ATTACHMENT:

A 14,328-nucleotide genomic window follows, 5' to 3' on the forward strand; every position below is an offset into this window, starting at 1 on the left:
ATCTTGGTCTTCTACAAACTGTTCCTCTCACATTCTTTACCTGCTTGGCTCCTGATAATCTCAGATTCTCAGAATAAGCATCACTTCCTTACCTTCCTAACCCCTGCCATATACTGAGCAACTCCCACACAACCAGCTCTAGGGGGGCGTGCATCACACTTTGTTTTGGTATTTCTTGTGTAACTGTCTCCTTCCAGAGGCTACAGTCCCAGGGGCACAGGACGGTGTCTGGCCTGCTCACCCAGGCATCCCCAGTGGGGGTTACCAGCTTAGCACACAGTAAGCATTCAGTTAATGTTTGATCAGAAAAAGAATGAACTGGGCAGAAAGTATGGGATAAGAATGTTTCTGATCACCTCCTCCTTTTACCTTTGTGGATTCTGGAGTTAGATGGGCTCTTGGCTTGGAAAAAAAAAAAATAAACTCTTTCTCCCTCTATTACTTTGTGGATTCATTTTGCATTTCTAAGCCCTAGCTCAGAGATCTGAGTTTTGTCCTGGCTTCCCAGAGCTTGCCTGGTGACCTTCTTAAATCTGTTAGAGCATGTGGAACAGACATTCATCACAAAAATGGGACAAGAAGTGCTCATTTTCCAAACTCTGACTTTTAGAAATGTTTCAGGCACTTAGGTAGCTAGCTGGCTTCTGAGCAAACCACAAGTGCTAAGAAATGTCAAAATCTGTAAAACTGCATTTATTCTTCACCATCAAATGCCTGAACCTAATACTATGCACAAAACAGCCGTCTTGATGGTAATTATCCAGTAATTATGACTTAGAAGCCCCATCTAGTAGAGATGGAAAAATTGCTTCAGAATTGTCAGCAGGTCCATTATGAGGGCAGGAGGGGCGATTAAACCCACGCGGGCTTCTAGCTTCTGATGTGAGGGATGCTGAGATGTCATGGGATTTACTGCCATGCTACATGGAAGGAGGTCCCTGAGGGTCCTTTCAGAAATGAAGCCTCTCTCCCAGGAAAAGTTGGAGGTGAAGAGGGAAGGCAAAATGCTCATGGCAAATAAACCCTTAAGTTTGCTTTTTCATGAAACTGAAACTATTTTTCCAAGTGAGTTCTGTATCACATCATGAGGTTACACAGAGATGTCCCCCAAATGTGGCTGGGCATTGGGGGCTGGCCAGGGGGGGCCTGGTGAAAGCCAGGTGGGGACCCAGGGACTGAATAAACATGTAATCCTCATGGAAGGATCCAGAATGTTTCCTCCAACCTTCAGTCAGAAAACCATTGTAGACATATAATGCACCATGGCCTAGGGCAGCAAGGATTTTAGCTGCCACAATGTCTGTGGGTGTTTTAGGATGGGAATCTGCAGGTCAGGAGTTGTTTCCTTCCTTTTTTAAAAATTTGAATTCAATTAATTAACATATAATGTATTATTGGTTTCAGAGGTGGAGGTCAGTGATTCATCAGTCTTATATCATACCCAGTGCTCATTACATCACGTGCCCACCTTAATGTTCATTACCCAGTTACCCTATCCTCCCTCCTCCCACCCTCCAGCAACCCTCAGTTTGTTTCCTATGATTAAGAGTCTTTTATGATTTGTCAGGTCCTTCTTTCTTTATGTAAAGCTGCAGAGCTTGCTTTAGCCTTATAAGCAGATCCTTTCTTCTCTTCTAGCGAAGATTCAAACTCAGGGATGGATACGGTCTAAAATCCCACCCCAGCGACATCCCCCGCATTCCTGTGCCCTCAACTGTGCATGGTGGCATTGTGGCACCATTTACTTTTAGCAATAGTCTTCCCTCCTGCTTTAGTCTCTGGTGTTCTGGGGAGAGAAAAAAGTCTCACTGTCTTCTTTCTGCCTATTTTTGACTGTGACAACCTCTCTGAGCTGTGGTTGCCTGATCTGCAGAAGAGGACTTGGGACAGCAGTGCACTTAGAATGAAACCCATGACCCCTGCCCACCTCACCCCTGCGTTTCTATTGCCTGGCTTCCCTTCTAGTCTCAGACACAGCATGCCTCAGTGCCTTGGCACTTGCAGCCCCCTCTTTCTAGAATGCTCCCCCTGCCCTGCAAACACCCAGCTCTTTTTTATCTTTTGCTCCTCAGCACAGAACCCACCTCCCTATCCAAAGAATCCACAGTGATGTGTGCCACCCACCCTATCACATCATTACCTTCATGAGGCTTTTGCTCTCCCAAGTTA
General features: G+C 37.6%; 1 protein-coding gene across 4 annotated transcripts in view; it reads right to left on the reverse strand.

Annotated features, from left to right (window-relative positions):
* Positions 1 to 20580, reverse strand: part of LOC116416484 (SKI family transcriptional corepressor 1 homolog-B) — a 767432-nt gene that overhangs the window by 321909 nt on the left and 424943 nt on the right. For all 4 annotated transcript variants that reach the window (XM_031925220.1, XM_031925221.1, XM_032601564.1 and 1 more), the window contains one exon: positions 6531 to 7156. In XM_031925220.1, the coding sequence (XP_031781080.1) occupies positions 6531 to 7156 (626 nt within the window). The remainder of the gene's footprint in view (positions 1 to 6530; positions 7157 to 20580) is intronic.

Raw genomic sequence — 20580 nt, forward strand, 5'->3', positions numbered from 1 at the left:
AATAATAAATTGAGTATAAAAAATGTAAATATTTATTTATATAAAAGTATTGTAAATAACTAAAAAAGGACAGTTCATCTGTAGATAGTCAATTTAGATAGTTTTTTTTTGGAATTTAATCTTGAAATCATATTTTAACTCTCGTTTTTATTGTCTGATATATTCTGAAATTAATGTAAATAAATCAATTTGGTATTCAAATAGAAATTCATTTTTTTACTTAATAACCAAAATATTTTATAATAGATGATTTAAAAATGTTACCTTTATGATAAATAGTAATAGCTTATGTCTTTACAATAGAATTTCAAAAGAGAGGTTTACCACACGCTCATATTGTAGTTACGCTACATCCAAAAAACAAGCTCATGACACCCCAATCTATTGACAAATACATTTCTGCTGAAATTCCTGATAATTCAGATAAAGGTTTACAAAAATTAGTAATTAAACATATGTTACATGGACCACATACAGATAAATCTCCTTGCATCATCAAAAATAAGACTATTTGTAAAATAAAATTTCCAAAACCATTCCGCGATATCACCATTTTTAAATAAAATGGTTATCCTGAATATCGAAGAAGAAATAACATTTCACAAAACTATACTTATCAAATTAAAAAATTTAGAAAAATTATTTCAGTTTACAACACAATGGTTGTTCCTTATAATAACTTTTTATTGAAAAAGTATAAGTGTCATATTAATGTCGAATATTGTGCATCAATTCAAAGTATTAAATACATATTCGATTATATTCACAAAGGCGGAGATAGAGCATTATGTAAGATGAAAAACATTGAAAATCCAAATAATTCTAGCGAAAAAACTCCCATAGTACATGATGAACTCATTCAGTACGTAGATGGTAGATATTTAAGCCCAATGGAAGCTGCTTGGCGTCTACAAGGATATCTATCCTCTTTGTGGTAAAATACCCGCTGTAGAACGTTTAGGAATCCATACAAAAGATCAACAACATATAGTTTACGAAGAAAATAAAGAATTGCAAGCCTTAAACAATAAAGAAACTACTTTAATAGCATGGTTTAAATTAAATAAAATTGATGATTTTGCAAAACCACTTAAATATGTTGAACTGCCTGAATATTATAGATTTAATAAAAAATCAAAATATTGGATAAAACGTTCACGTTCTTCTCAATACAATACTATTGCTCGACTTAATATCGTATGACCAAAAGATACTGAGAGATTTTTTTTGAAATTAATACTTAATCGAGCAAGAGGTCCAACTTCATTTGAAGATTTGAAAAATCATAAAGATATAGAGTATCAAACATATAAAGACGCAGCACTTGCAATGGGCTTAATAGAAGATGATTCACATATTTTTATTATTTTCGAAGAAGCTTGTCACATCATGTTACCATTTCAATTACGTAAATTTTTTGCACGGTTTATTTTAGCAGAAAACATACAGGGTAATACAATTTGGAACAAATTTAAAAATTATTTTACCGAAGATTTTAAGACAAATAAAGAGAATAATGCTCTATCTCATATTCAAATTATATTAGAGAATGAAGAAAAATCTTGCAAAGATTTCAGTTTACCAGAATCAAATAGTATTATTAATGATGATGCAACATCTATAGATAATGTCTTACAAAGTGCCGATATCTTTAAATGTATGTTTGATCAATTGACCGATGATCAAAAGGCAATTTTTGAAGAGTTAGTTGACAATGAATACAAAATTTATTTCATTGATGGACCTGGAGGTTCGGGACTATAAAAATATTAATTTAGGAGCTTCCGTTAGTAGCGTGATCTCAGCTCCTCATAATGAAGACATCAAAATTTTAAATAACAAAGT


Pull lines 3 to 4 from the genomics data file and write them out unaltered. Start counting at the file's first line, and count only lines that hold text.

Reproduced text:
General features: G+C 37.6%; 1 protein-coding gene across 4 annotated transcripts in view; it reads right to left on the reverse strand.

Annotated features, from left to right (window-relative positions):